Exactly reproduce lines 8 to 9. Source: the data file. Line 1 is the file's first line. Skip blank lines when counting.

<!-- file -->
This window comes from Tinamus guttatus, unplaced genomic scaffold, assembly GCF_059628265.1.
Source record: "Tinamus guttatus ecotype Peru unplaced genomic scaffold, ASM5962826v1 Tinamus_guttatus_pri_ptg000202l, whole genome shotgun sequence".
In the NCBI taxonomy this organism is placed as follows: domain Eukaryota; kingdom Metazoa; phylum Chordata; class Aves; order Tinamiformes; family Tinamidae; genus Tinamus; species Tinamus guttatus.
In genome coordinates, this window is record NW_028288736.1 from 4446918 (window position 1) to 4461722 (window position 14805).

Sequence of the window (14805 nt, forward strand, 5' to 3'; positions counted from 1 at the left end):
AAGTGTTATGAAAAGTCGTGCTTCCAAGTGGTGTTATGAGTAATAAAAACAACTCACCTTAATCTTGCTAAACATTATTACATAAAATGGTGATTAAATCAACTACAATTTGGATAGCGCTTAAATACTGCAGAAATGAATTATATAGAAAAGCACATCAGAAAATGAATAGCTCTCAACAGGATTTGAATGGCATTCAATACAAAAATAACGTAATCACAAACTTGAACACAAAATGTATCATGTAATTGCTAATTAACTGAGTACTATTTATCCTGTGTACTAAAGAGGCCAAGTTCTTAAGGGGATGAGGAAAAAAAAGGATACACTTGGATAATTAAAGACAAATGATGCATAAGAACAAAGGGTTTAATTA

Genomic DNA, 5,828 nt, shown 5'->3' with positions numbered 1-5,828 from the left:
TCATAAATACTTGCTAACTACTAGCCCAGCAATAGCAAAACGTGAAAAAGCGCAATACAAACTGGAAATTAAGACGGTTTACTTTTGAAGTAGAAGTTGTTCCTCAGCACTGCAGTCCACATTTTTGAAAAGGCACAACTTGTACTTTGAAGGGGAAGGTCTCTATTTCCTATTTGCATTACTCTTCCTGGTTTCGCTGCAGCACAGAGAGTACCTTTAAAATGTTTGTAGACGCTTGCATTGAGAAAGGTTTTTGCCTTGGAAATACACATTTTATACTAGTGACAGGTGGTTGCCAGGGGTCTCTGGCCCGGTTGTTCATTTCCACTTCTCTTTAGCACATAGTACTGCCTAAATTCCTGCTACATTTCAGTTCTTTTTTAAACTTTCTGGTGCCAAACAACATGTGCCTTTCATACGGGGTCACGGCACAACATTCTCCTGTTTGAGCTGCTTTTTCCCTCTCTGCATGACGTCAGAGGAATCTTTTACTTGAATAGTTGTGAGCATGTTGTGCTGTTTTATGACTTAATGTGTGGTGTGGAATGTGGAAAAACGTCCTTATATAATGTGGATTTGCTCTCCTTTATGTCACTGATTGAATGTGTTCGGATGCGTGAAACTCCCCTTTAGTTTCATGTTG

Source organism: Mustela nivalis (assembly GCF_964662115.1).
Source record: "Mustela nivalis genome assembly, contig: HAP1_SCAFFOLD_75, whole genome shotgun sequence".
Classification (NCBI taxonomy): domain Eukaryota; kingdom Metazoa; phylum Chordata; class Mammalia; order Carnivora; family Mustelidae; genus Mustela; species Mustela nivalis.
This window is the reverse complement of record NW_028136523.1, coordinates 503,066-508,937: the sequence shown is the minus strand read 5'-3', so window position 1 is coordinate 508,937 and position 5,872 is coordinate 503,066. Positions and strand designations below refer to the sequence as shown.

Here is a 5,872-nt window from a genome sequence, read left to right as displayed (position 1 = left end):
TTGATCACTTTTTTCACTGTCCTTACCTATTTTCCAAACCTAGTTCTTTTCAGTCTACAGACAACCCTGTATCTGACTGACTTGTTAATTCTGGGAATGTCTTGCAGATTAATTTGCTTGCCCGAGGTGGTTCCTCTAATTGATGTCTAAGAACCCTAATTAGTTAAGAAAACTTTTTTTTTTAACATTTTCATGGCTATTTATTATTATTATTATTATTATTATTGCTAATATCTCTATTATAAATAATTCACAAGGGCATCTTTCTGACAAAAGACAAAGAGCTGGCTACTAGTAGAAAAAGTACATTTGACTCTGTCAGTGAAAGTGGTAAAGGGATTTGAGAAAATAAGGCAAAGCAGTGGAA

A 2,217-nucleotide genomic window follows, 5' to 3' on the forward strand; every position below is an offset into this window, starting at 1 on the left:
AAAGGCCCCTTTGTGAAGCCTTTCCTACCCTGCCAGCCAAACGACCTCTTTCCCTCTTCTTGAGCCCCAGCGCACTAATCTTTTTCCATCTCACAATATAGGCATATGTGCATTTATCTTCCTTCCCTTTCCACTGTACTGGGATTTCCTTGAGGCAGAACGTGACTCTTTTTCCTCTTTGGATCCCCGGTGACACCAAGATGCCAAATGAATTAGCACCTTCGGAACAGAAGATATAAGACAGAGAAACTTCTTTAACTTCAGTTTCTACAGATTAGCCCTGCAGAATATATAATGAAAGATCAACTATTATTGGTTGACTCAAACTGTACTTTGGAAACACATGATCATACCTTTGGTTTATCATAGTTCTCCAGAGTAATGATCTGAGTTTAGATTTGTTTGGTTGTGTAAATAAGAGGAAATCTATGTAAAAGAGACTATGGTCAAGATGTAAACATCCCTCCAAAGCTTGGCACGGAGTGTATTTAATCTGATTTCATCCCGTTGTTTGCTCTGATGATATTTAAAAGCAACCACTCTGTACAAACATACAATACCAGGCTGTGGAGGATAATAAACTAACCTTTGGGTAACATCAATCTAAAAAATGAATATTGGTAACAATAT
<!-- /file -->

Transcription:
TCATAAATACTTGCTAACTACTAGCCCAGCAATAGCAAAACGTGAAAAAGCGCAATACAAACTGGAAATTAAGACGGTTTACTTTTGAAGTAGAAGTTGTTCCTCAGCACTGCAGTCCACATTTTTGAAAAGGCACAACTTGTACTTTGAAGGGGAAGGTCTCTATTTCCTATTTGCATTACTCTTCCTGGTTTCGCTGCAGCACAGAGAGTACCTTTAAAATGTTTGTAGACGCTTGCATTGAGAAAGGTTTTTGCCTTGGAAATACACATTTTATACTAGTGACAGGTGGTTGCCAGGGGTCTCTGGCCCGGTTGTTCATTTCCACTTCTCTTTAGCACATAGTACTGCCTAAATTCCTGCTACATTTCAGTTCTTTTTTAAACTTTCTGGTGCCAAACAACATGTGCCTTTCATACGGGGTCACGGCACAACATTCTCCTGTTTGAGCTGCTTTTTCCCTCTCTGCATGACGTCAGAGGAATCTTTTACTTGAATAGTTGTGAGCATGTTGTGCTGTTTTATGACTTAATGTGTGGTGTGGAATGTGGAAAAACGTCCTTATATAATGTGGATTTGCTCTCCTTTATGTCACTGATTGAATGTGTTCGGATGCGTGAAACTCCCCTTTAGTTTCATGTTG

Source organism: Mustela nivalis (assembly GCF_964662115.1).